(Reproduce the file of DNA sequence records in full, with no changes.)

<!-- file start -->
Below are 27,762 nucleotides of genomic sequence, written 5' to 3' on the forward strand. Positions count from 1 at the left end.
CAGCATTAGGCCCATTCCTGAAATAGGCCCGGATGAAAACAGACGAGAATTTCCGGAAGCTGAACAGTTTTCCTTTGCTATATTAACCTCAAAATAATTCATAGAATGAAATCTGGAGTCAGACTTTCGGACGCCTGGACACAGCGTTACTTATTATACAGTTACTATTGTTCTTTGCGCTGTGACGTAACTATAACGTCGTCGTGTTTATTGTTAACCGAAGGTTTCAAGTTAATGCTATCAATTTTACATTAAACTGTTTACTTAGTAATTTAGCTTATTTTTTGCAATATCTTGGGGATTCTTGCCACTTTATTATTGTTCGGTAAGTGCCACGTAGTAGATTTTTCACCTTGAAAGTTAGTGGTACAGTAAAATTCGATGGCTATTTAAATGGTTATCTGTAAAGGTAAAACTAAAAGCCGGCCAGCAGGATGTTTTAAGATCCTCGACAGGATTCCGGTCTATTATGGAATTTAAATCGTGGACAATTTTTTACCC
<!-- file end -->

Below are 27,762 nucleotides of genomic sequence, written 5' to 3' on the forward strand. Positions count from 1 at the left end.
CAGCATTAGGCCCATTCCTGAAATAGGCCCGGATGAAAACAGACGAGAATTTCCGGAAGCTGAACAGTTTTCCTTTGCTATATTAACCTCAAAATAATTCATAGAATGAAATCTGGAGTCAGACTTTCGGACGCCTGGACACAGCGTTACTTATTATACAGTTACTATTGTTCTTTGCGCTGTGACGTAACTATAACGTCGTCGTGTTTATTGTTAACCGAAGGTTTCAAGTTAATGCTATCAATTTTACATTAAACTGTTTACTTAGTAATTTAGCTTATTTTTTGCAATATCTTGGGGATTCTTGCCACTTTATTATTGTTCGGTAAGTGCCACGTAGTAGATTTTTCACCTTGAAAGTTAGTGGTACAGTAAAATTCGATGGCTATTTAAATGGTTATCTGTAAAGGTAAAACTAAAAGCCGGCCAGCAGGATGTTTTAAGATCCTCGACAGGATTCCGGTCTATTATGGAATTTAAATCGTGGACAATTTTTTACCC